The Billion Dollar Impact of North Carolina’s Mountain Trout Fishing

State Releases Insightful Trout Fishing Economic and Socioeconomic Data

  • 8 December 2023
  • Number of views: 5867
The Billion Dollar Impact of North Carolina’s Mountain Trout Fishing

Each dollar anglers spend to fish for mountain trout in North Carolina returns $1.93 to its economy and results in a $1.38 billion impact, according to new data from the North Carolina Wildlife Resources Commission (NCWRC).  

The Evaluation of North Carolina Trout Anglers’ Opinions, Participation and Socioeconomic Impact study was developed by NCWRC’s Conservation Policy & Analysis group and the Inland Fisheries Division. The report deep dives into an analysis of the socioeconomic aspects of trout fishing. In addition to monetary values (including out-of-state angler contribution, equipment and trip-related expenditures, etc.), the study explores anglers’ motivation for participating in the sport, satisfaction levels and challenges of trout fishing in this state, as well as feedback on NCWRC’s management of trout. 

“We took a very comprehensive approach to this study. We wanted to better understand how anglers utilize the trout waters we manage and the views of trout fishing from the anglers themselves,” said Jake Rash, cold water fisheries research coordinator. “Understanding anglers’ motivations and perceptions provides broader insight into this popular North Carolina sport.”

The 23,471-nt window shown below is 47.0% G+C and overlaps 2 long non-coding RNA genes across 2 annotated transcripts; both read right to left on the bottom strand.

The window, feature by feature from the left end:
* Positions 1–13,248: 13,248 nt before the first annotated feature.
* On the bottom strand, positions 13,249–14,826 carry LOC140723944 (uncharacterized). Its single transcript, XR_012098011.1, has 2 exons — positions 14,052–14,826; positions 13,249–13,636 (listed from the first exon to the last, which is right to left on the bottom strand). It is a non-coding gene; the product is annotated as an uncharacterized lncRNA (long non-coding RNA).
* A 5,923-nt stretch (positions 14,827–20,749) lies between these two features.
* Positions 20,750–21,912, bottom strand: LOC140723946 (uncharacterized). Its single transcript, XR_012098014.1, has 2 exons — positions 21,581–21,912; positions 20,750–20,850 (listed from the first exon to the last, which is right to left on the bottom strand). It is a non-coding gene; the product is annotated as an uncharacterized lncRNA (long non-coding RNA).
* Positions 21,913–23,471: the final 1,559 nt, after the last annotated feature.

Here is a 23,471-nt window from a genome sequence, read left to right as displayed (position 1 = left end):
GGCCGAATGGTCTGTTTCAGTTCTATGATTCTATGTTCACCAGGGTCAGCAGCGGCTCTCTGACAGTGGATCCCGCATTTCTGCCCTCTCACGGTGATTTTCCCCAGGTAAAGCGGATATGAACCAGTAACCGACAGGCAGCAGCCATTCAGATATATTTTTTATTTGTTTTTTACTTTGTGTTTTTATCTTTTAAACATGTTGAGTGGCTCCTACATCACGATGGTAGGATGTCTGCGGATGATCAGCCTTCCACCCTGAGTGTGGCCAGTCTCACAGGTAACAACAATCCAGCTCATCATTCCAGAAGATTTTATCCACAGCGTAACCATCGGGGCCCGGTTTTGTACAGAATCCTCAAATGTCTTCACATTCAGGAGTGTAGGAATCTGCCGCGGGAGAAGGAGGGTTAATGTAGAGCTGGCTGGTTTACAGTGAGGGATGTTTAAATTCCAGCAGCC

The report was published in July and outlines how the various dollar amounts spent on this sport resulted in an overall economic impact of $1.38 billion. The previous economic impact evaluation, published in 2015, reported the impact to be $383 million. The increase in the economic impact of trout fishing is largely due to the increase in freshwater anglers in North Carolina. The number of fishing license holders increased 53% from 2014 to 2023, while the estimated number of trout anglers increased from 18.5% to 32% of all licensed anglers. The 29% increase in the cost of living since 2014 may also have played an important role in increasing the cost of equipment and trip-related expenditures. 

“Given the recreational importance of trout fishing, it’s important for NCWRC to understand public perceptions on management of trout and expenditures on trout fishing,” said NCWRC Mountain Region Fisheries Supervisor, Doug Besler. “These surveys put an economic value on the resources we manage and help us focus our programs and infrastructure, such as capital investments in modern fish hatcheries. In addition, these surveys allow us to better communicate with constituents and partners about the value of the Public Mountain Trout Water program (PMTW) and its potential benefits to their community.”   

The PMTW program manages approximately 5,400 miles and 2,600 acres of trout waters in 26 western counties, with six distinct classifications: catch and release, delayed harvest, hatchery supported, special regulations, wild trout waters and wild trout/natural bait waters. This year, the N.C. General Assembly granted $20 million to NCWRC to help fund a major renovation and expansion of the Bobby N. Setzer State Fish Hatchery, which is NCWRC’s largest trout-producing hatchery. NCWRC hatcheries produce and stock about one million brook, rainbow and brown trout each year. 

PMTW also manages and oversees wild, self-sustaining trout populations; native brook trout conservation; aquatic organism passage and stream habitat projects; numerous partnerships; and aquatic nuisance species management. 

Visit NCwildlife.org for summaries of both the economic and socioeconomic impacts, species information and the trout resource page (which contains information regarding regulations, maps, hatcheries and stocking efforts). 

 

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